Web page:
Can the Madras High Court Advocates Association return to its past glory?

Lawyers lament that the MHAA, which is the oldest lawyers' body in Asia, is not what it used to be in the first 100 years of its existence because of party politics.
Madras High Court Advocates Association
Madras High Court Advocates Association

On December 16 last year, the Madras High Court Advocates Association (MHAA), one of the oldest and largest lawyers’ bodies in Asia, successfully conducted elections to elect its office bearers.

It had been four years since the last election took place. Pending cases, politics and allegations of misconduct on the part of the Association members were amongst the reasons for this delay.

After multiple rounds of litigation, two orders from the High Court, an expenditure of ₹35 lakh and the Association's Teller Committee working round the clock for three full months, 3,600 lawyers cast their votes to elect Advocate G Mohana Krishnan as MHAA President for the next two years.

The win, Krishnan later said in his public address, was a message of caution to those who indulged in “party politics and political strategies.”

MHAA President G Mohana Krishnan's poll campaign poster
MHAA President G Mohana Krishnan's poll campaign poster

In fact, 'politics' is a word that crops up every time one speaks about the MHAA these days. The one common lament all lawyers seem to have is that the MHAA of today is not what it used to be in the first 100 years of its existence.

And the reason behind such deterioration, they say, is the Association's tilt towards political action focused on unnecessary strikes, pressure on courts and hooliganism.

“MHAA was born out of subaltern activism. However, gradually, along with the MHAA, elections to the Bar Council and all these things turned out to be one unified front for politics. Often, candidates become fronts for politicians and political parties,” said author and academic V Krishna Ananth.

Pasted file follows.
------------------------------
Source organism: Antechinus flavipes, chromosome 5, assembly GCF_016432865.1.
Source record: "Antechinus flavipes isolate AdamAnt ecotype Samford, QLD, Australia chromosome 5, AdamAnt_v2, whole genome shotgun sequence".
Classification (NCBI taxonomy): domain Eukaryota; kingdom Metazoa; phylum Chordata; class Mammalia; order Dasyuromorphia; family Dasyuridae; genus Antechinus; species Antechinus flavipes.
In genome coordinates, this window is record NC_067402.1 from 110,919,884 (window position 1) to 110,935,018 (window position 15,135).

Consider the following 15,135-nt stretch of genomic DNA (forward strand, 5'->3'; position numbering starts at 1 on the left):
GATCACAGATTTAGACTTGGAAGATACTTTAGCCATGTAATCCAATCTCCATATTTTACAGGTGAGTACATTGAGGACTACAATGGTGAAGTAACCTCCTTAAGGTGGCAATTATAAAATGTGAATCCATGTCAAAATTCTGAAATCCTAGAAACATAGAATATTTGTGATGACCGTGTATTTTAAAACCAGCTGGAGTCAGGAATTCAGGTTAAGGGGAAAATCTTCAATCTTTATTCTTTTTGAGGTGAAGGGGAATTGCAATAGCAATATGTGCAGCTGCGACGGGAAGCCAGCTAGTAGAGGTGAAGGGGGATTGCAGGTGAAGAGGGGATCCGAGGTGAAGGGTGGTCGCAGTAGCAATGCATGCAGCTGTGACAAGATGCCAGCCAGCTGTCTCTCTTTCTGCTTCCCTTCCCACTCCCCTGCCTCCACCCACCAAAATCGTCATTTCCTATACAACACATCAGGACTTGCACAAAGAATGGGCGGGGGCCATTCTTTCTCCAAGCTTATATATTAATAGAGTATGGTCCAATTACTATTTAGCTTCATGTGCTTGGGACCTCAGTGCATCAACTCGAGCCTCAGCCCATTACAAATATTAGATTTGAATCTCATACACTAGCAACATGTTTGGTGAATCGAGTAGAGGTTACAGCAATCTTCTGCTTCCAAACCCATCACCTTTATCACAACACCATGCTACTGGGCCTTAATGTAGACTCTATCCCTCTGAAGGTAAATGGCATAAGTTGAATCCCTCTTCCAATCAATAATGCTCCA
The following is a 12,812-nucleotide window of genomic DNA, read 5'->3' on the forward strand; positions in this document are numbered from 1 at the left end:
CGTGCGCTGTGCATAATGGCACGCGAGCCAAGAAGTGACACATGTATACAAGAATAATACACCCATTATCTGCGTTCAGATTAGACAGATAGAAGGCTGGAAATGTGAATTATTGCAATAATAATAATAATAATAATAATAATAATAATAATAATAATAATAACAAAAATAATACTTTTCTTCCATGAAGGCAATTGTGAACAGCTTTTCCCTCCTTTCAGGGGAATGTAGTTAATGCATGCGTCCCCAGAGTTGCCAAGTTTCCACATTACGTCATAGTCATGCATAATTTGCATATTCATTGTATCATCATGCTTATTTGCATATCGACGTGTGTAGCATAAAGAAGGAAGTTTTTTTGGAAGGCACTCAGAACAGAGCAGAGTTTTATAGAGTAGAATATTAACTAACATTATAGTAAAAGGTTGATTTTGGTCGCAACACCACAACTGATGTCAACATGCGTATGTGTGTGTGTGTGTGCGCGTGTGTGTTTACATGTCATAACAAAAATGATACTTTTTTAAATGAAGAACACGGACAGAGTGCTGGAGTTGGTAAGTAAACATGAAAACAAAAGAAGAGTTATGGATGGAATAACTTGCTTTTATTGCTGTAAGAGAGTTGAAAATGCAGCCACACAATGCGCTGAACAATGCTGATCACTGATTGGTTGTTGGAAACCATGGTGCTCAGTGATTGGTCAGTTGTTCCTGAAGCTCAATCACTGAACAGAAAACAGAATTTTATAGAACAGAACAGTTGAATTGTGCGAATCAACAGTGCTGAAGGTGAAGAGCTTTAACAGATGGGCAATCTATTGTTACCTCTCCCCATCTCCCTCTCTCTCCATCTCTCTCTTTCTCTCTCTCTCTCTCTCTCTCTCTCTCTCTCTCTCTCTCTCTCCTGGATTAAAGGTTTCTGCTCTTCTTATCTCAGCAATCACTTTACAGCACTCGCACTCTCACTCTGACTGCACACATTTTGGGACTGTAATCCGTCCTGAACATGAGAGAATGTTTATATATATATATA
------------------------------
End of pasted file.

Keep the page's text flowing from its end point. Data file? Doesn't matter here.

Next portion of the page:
Ananth, who is also a lawyer and member of the MHAA, went on to say that over the years, the MHAA polls have been reduced to a means for lawyers looking to establish their careers in electoral politics at the State and national level.

“Take the example of lawyer and former MHAA President RC Paul Kanagraj (Former President of the MHAA), who ended up being in the DMK and is now the State VP of BJP. Also, the Association is flushed with money. A position in MHAA is something that everyone jostles for. It also has a role in chamber allocation and thus holds much power there. However, what it stood for actually, is represented by older members like R Vaigai, NGR Prasad etc, who did not even want to be senior counsel,” Ananth said.

Newly elected office bearers of the MHAA with Chief Minister MK Stalin
Newly elected office bearers of the MHAA with Chief Minister MK Stalin

"Today, If I am the MHAA president, I get direct access to the Chief Justice, the Chief Minister, other important dignitaries. A lot of money too is involved," said Advocate K Sathyabal, on whose petition the High Court passed the order directing MHAA to hold the stalled elections and “restore the Association’s lost glory.”

During one of the hearings before the High Court, allegations of misappropriation of funds worth over ₹40 lakh were made against the MHAA. It was alleged that when quizzed, the Association had claimed that the amount had been spent on getting biryani for lawyers.

"This expenditure on biryani is evidence of how the Association members' professional and financial integrity has been compromised and how the campaigning for the MHAA elections, without an objective manifesto, continues throughout the year using all sorts of unethical means," Sathyabal said.

Even as lawyers lament the loss of the MHAA's past glory, it is worthwhile to dive into the origin of the Association.

Birth of the MHAA and the golden years

When the Madras High Court was established in 1862, three classes of lawyers existed - Barristers, who were advocates; Solicitors, who were attorneys; and Vakils, who were non-barristers, the official Court website says.

Barristers were permitted to practice both on the original and appellate sides, but Vakils were restricted to the appellate side only. In 1876, however, the small bunch of Vakils of the Madras High Court secured a full bench order that permitted them to practice under both jurisdictions of the Madras courts. The order, however, was resisted by the Barristers, who were part of the 1865 ‘Madras Bar,' an all powerful, self perpetuating association that denied entry to Indians.

22 Vakils came together later on 1st March 1889 and founded an organisation known as the Madras High Court Vakils Association. The Vakils Association subsequently became the MHAA.

“The Association was born out of an agitation to resist the control that the barristers were yielding on the legal profession in Madras,” said Sathyabal.